William Lim, the architect who was involved in the design of Singapore iconic buildings such as People's Park Complex and Golden Mile Complex, has died at the age of 90.
His death was announced by the Singapore Heritage Society in a media statement.He was born in Hong Kong in 1932.
A champion of heritage
Other buildings Lim designed included St Andrew's Junior College, Tampines North Community Centre, Marine Parade Community Building, LASALLE-SIA College of the Arts and Tanglin Shopping Centre.
According to the Singapore Heritage Society, he was also its first President, and one of its founders, along with Kwa Chong Guan, Sharon Siddique and Geraldene Lowe-Ismail.
The society was founded in 1987 with the aim of alerting the government and the public on the urgent need to conserve Singapore’s heritage.
Lim held the role of President for 10 years, until 1997.
Under his tenure, the society organised conferences, public talks and also produced a series of publications focusing on Singapore's heritage.
The society also published a 1992 report for the then Minister for Information and the Arts George Yeo on establishing a heritage trust in Singapore.
One of Singapore's "architecture giants"
Meanwhile, the Singapore Institute of Architects (SIA) described him as one of the country's "architecture giants".
SIA further highlighted that Lim was a prolific writer, having authored 13 books and published various articles on urban planning, architecture and his own socio-cultural reflections on modernity, social justice and cultural identities.
In addition, he was a member of the institute since 1958 and was an editor of the institute's journal RUMAH, from its inaugural issue in 1960 until 1966.
He also co-organised the Non-West Modernist Past Conference with the institute in 2011, and was a proud winner of the SIA Gold Medal in 2017.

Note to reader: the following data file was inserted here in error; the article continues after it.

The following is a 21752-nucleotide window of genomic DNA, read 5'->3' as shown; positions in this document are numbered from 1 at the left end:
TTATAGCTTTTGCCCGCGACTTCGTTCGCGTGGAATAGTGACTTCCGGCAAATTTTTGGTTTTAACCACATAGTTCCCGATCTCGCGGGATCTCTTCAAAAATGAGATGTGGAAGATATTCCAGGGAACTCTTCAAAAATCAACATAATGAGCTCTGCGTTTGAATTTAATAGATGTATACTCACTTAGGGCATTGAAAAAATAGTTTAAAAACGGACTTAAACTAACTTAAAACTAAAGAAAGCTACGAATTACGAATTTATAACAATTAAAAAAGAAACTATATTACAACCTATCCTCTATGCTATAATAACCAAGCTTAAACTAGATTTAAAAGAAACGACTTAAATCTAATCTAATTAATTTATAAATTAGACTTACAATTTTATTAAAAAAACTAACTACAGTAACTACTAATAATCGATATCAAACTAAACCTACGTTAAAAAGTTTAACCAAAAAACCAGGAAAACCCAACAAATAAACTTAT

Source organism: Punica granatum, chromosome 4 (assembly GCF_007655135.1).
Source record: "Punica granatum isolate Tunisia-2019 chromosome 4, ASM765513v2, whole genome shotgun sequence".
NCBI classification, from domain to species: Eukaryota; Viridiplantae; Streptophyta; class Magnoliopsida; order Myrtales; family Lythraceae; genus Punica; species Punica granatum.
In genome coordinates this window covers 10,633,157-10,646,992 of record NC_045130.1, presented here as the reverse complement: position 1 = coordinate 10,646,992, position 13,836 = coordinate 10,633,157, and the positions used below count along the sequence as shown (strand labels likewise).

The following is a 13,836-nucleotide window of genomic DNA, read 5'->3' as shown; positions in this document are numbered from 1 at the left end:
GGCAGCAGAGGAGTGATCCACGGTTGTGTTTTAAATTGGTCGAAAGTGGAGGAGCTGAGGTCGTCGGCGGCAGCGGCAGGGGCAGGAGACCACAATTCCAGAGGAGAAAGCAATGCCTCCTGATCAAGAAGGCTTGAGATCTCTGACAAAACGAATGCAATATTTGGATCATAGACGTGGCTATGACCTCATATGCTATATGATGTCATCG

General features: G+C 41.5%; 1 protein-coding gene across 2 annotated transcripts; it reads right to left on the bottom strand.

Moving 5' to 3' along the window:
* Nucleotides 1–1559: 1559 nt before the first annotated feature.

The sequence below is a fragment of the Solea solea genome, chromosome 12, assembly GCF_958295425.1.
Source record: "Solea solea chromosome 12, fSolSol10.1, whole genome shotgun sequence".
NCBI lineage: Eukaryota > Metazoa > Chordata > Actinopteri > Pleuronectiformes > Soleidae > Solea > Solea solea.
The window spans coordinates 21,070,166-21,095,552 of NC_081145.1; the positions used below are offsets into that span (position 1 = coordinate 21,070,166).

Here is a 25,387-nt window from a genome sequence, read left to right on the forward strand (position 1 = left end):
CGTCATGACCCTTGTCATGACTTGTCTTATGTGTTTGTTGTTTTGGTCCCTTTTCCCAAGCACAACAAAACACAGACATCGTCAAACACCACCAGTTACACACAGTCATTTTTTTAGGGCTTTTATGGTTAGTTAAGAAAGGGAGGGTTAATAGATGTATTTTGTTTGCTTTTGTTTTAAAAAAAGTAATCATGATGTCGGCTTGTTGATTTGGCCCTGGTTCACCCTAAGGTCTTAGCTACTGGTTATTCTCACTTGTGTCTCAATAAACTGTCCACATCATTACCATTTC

Tommy Koh also pays tribute to Lim
Ambassador-at-large Tommy Koh also paid a heartfelt tribute to Lim in a Facebook post, describing the several projects he pursued with the late architect.
This included starting a literary magazine called Monsoon, and forming a group to study issues related to land use planning, housing and urban design, called Singapore Planning and Urban Research (SPUR).
Koh added that the group did research and wrote papers which they would then submit to the government.
"The civil servants did not like us and regarded us as troublemakers," Koh said.
They were therefore "very surprised" when the former Prime Minister and late Lee Kuan Yew invited the group to a dinner at the Istana with the civil servants to hear their views.
Koh further noted, "At the end of the dinner, PM Lee thanked us for attending the dinner. He said he would have to separate the wheat from the chaff among us."https://mothership.sg/2016/11/heres-why-the-golden-mile-complex-peoples-park-complex-and-shaw-tower-look-so-similiar-and-yet-so-weird/
Top collage left photo via Singapore Institute of Architects/Facebook, central photo via photo from ET&Co, right photo via People's Park Complex website